Ken
 

KMoffett

Well-Known Member
I would imagine it's easily enough to do damage, it's an inductor just like any other - but they might have internal diodes, the last reed relays I bought did - bit of a shock actually, and I had to make sure of connecting them the correct way.
I will have to get back to the bench and look at the CEMF with a scope. For the ones I used the inductance must be pretty low with only an air core. I'll have to see if I still have any in the relay "junk box".
 
Look at my schematic.
could you tell me what these are
SSR
F1
i see that R4a and R6a are listed variables but what are R4b and R6b
T1 what kind of transformer is this? it looks like an 18V AC transformer.
T2 could you suggest a transformer i could purchase? ive no experience in modifying one. Why did you modify this one?
 

KMoffett

Well-Known Member
could you tell me what these are
"Solid State Relay" used to switch on the ShopVac
A fuse
i see that R4a and R6a are listed variables but what are R4b and R6b
Resistors in series with the associated variable resistor to limit its range.
T1 what kind of transformer is this? it looks like an 18V AC transformer.
It 's a step-down power transformer as part of the 12VDC power supply.
T2 could you suggest a transformer i could purchase? ive no experience in modifying one. Why did you modify this one?
This was a standard open frame, parallel bobbin, step down, 24VAC power transformer from my junk bin. I removed the secondary winding and replaced with 3 turns of heavy gauge wire to make a current sensing transformer to detect the saw current .

At this point I'm getting uncomfortable. Your lack of knowledge , though OK for analyzing the circuit components and operation, becomes dangerous when actually trying to build a device that involves possable direct contact with 120VAC. Sorry, but I would recommend "buying" an automatic switch.
Ken
 
At this point I'm getting uncomfortable. Your lack of knowledge , though OK for analyzing the circuit components and operation, becomes dangerous when actually trying to build a device that involves possable direct contact with 120VAC. Sorry, but I would recommend "buying" an automatic switch.
i thought you might suggest that but i do know things. i just did not understand what your references were. i assure you ive had lots experience with high and low voltage. I was the General Contractor on my own homes construction. I did all the electrical wiring myself. connected hundreds of lights and switches. Installed electrical panels, and was recently the electrician on my own swimming pool. did the high voltage and the low voltage. I programed the pools automation too. and I knew nothing when i began. That is just the kind of person i am. I also have junk bins full of electronics, switches, relays, and now that you have confirmed what T1 is im sure i can find one in my transformer bin. I dont mean to ramble but i also make furniture. Never knew a thing about it a few years ago but ive made some pretty incredible things. And Ive never lost a single digit. ive got tools in my shop that can cause more damage that 110V (lol) What im trying to say is i can learn and be cautious at the same time.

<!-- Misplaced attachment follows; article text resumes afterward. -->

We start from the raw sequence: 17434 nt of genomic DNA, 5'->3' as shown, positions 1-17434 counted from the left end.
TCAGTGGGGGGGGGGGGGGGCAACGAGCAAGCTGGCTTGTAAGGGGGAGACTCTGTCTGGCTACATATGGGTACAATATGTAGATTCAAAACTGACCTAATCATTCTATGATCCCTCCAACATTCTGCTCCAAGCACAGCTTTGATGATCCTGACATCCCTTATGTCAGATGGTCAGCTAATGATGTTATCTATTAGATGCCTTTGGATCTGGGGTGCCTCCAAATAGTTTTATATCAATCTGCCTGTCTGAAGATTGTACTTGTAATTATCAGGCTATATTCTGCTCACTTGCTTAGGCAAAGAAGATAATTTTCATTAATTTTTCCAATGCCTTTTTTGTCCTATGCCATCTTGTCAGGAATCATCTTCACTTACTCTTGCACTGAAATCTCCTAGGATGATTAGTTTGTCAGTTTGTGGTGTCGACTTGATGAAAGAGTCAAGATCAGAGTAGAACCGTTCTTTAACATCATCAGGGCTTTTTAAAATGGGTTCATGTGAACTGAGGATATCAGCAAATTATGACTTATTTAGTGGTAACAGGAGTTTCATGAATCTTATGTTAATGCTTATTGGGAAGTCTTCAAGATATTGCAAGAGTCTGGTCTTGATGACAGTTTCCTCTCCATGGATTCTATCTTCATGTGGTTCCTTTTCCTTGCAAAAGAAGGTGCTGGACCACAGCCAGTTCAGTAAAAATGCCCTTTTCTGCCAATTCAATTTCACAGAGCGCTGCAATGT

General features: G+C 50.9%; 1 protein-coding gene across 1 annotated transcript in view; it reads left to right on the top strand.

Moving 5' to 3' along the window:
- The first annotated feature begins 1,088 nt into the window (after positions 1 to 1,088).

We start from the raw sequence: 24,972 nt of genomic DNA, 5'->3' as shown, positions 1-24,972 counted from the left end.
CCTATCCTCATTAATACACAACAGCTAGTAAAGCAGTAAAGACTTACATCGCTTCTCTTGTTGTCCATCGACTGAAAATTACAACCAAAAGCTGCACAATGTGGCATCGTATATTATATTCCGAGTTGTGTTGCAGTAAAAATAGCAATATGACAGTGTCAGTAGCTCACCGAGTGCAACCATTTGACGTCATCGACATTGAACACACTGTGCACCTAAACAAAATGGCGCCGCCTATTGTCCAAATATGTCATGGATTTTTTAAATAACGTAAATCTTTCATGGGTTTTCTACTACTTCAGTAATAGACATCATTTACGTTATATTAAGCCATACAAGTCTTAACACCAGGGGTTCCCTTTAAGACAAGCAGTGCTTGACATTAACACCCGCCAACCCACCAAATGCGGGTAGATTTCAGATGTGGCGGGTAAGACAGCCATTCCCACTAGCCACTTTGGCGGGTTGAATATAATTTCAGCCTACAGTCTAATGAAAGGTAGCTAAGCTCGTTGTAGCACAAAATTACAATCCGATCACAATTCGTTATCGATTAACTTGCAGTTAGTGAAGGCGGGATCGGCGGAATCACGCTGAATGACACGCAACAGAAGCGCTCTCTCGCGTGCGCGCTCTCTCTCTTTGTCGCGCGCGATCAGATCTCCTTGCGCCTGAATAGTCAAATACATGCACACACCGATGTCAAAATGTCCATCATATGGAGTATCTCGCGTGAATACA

Im not angry or mad by your comments. not one bit. if your still uncomfortable helping me i completely understand.
 

KMoffett

Well-Known Member
OK. I dug through my photo library and came up with these of the wire mold mounted saw control box and the ShopVac control box. There is a 2-wire cable with 1/8" phone plugs that link the two boxes. I think forgot to show the second 12vdc power supply in the ShopVac control box in the schematic. The 12VDC supplies are gutted wall warts. but they are not always easy to remount safely.

In another project I added a knee switch to the Delta table saw. With an added feature of a remote On/Off cabled pendent. That was so I could start and stop the saw when I was ripping an 8' piece of material while standing 8' from the knee switch. ;) Now I would use RF wireless.

Ken